Paul McCartney once remarked that the Beatles resisted learning music formally because they were afraid that such training would stifle their creativity and spontaneity, which begs the question of whether modern rock and pop music (that is, all four decades of it) can be analysed and studied in the same way as classical music. After all, much of the impact of rock and pop music lies, I would submit, in its emotional impact rather than its theoretical impression. To strip away the emotional quotient and focus wholly on the so-called “nuts and bolts” of rock and pop music-making is a futile exercise. What we would be left with after all the scholarly analysis and academic study would be a lifeless, soulless husk.
So I present to you, ladies and gentlemen of the jury, exhibit A: Michael Hicks’ Sixties Rock.
Hicks is a professor of music at Brigham Young University and the author of Mormonism and Music: A History. His goal, as stated in the preface, is to aspire “to clarity through a methodology that is not always so clear.” Basically, Sixties Rock is an academic discourse of a specific era in rock and pop music, as Hicks admits himself, “a relatively small body of music in a short space of time.”
With that expressed objective, Hicks dives into an attempt at scientific analysis into the various components of “garage-rock” vocal styles and techniques, the ascent of the fuzz or overdriven guitar, the beat and rhythm structures, the chord progressions and riffs and even the way songs are begun and ended. He then utilizes songs as case studies into the phenomenon of psychedelic rock, in this case the myriad versions of “Hey Joe” and the Doors’ classic “Light My Fire.”
The first half of Hicks’ exercise into dismantling the elements of garage/psychedelic rock I found dry and mundane. In his efforts to define the very building blocks of this music, he has stripped it of its vitality and power, although it is perversely impressive to witness Hicks analyse something so primal as Mick Jagger’s vocal stylings. Terms like the “roar,” “baby talk,” “buzz” and so on are bandied about in a dizzying display of musical academese. This approach is followed for the other “components” listed above.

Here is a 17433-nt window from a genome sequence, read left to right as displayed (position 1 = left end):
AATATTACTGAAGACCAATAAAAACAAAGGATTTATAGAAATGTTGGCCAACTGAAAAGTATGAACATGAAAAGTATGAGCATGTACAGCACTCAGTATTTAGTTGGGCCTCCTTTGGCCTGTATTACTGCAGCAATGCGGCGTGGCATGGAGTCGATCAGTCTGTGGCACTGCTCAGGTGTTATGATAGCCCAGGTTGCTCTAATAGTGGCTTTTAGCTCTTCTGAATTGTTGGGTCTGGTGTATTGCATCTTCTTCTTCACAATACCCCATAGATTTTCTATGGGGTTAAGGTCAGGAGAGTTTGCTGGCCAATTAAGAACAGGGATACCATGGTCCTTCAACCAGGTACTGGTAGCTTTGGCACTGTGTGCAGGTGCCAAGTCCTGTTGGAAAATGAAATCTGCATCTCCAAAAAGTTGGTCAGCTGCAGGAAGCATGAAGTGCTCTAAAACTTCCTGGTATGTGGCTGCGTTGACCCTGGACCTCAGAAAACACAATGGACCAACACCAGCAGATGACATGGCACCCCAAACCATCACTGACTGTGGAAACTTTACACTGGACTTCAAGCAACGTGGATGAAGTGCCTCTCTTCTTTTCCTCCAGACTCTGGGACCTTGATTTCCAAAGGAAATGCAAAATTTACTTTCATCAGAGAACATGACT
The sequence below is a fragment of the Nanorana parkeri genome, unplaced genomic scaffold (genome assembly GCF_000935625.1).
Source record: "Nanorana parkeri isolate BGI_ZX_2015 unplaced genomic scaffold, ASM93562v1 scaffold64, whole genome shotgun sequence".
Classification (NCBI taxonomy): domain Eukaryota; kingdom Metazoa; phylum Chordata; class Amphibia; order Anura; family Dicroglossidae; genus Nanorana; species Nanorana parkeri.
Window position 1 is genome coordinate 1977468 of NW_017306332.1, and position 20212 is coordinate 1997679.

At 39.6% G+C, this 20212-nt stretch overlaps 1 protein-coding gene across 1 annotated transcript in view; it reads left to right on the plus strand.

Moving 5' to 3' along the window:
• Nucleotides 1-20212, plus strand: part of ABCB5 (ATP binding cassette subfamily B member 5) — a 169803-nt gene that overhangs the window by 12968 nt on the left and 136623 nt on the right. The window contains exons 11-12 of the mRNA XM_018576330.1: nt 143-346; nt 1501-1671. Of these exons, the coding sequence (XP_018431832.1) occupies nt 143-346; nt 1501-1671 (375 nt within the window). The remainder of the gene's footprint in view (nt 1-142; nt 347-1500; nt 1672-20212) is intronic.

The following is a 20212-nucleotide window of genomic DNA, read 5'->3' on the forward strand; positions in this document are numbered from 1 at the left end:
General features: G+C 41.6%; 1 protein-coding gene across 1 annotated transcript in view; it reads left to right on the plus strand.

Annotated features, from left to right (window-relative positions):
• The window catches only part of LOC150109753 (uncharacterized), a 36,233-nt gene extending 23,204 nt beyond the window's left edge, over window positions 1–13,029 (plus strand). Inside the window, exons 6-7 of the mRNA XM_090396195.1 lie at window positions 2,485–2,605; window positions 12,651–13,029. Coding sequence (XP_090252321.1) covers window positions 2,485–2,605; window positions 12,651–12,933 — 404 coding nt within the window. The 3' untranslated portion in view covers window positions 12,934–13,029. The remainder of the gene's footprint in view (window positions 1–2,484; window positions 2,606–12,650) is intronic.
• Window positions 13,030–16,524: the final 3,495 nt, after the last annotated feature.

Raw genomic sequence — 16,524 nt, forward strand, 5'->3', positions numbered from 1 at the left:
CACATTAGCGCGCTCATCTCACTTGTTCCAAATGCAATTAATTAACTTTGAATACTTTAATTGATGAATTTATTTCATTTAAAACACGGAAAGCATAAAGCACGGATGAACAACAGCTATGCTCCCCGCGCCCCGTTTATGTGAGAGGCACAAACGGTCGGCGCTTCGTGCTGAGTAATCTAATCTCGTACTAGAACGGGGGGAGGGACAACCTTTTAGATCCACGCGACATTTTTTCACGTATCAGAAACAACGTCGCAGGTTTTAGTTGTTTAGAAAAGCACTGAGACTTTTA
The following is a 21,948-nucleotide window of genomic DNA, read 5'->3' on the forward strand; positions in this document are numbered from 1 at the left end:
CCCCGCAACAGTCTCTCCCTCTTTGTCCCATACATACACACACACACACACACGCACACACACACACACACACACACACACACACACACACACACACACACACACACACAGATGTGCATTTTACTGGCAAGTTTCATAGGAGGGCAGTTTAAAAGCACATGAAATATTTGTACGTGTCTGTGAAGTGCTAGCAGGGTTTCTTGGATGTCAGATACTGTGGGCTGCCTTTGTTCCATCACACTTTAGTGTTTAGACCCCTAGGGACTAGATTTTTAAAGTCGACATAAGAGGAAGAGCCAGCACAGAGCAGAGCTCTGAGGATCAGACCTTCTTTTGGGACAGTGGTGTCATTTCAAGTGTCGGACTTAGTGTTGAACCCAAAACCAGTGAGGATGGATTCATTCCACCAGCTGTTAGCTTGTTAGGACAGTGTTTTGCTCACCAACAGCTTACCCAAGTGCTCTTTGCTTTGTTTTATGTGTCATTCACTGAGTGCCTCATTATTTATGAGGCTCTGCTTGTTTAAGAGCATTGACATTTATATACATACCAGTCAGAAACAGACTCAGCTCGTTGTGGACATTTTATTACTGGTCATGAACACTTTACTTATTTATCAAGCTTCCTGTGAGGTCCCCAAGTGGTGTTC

Only when Hicks discusses the history and evolution of “Hey Joe,” is he able to shed the rather highbrow, elitist veneer and revel simply in the story of rock’n'roll, and it is an intriguing tale of ambiguous origins, lost opportunities, twists of genius and ultimately mainstream co-option. It is truly amazing to discover the number of versions released during such a brief period of time by the likes of The Leaves, The Enemies, The Standells, The Byrds, Love, The Hazards, Tim Rose and perhaps the definitive version, Jimi Hendrix.
Hicks closes the book, however, with a rather muddled study of the Doors’ “Light My Fire” that is tedious and odious at the same time. Filled with technical terminology, it is virtually impossible for the layman to navigate. Fans of the legendary band would not recognise the classic song from the descriptions accorded.
I began from a position that musical theory may have little place when discussing rock and pop music. This book, as is obvious, reinforces that position. Music as an art form is not the issue here rock and pop music is about passion and the power to touch the lives of its listeners. Hicks has succeeded only in making such an exciting musical era come across as dry and staid. Leave the appreciation of rock and pop music to the journalists and the fans but leave the academics out of the equation.